Construction Business Management


A Look at Contractor Failure: Part 1

It's been said that construction is the riskiest business you can get into. What are the reasons?

Anyone who has met all the regulatory requirements can call himself a contractor and attempt any project an owner is willing to give him. The new contractor usually is someone who has achieved some success as project manager, superintendent, or executive in another construction firm and has decided to do it on his own—often before he has acquired sufficient capital and management experience. Being a good project manager or other employee does not directly translate into being successful at running the business of construction.

Some states license general contractors, but a license does little to ensure good business management. Licensing authorities usually require certain financial information, but a contractor's income statement and balance sheet are a snapshot taken at an earlier date and may have changed for the worse. There are some advantages to licensing, and some states' licensing requirements are more effective than others', but licensing is no guarantee of a contractor's viability.

Licensed or not, a hungry contractor may be tempted to take on a project that's outside his realm of competency and financial capability. An astute project owner (through his architect, CPA, or attorney) can do a much better job than any licensing authority is likely to do in determining a contractor's qualifications to build his project, including length of time in business, financial strength, qualifications of key personnel, experience with projects like the owner is awarding, favorable recommendations from the contractor's earlier clients, current workload, and the contractor's experience in the locale of the project under consideration. Softness in one of these areas may or may not be a deal killer but should be considered in light of the project at hand because it can result in problems for both contractor and owner, ranging from minor to catastrophic. But unfortunately for both owners and contractors, contractor background checks are often superficial.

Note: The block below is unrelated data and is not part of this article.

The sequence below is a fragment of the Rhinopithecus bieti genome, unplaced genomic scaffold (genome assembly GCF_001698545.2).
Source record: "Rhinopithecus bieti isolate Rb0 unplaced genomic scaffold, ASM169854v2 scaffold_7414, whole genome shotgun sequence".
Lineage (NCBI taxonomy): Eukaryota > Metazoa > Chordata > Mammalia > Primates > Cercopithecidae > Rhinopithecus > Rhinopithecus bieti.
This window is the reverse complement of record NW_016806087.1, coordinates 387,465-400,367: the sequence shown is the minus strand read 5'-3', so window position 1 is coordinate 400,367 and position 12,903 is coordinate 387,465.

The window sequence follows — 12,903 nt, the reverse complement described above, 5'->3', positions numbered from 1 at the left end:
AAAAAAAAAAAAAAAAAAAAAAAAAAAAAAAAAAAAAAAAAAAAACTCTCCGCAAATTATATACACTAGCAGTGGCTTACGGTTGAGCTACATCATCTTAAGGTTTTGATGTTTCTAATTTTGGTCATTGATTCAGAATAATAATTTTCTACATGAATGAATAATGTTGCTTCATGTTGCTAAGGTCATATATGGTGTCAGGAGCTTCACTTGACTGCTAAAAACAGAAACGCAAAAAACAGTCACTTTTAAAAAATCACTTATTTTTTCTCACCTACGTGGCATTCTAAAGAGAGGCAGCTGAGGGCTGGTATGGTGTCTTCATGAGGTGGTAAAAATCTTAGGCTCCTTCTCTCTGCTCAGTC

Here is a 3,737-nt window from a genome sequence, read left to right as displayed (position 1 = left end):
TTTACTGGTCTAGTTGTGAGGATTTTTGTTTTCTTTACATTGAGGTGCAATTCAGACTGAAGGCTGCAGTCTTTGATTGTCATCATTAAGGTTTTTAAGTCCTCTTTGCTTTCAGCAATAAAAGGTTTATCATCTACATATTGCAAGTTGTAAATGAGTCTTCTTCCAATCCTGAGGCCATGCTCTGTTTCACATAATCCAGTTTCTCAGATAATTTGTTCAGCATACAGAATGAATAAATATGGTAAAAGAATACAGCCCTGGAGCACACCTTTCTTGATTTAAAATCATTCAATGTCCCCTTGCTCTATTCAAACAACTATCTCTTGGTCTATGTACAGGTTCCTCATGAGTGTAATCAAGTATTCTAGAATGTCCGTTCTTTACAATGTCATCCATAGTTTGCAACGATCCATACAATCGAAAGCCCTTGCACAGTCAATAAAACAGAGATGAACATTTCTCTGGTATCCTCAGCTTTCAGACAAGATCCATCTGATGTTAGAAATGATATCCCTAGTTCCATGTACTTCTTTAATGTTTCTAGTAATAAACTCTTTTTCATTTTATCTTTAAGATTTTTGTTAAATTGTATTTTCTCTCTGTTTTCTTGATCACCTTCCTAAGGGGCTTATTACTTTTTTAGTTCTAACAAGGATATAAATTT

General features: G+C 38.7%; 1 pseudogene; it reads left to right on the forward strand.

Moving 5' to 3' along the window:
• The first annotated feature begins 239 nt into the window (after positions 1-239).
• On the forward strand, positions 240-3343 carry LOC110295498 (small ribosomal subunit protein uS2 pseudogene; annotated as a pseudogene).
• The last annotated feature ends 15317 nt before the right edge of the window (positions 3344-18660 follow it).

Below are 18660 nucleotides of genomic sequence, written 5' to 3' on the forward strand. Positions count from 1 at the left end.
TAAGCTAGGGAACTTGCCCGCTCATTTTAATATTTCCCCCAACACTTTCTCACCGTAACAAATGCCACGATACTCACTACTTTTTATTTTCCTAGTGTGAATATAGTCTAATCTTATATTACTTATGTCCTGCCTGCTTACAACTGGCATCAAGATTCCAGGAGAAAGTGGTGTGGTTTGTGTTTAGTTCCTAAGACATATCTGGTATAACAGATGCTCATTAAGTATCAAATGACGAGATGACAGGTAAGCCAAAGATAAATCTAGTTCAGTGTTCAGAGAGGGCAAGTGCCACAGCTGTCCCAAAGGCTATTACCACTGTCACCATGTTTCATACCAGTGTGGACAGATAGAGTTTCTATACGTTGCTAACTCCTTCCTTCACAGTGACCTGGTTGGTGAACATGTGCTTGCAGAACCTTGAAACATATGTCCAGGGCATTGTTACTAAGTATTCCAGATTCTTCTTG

A contractor who starts with too little capitalization, hoping he can generate some profit before he runs out of money, is out on a limb. For instance, the owner can be slow in paying, or the job could turn out to be unprofitable; meanwhile, the contractor's expenses eat up the limited cash he started with.

Please watch this site next week for A Look at Contractor Failure—Part 2.

The author of this article, Nick Ganaway, was a successful general contractor for 25 years. He is a consultant in Atlanta, Georgia for contractors and other small business owners. Nick has described how to set up and manage a construction business that is profitable, enjoyable, and enduring in his book Construction Business Management: What Every Construction Contractor, Builder & Subcontractor Needs to Know.


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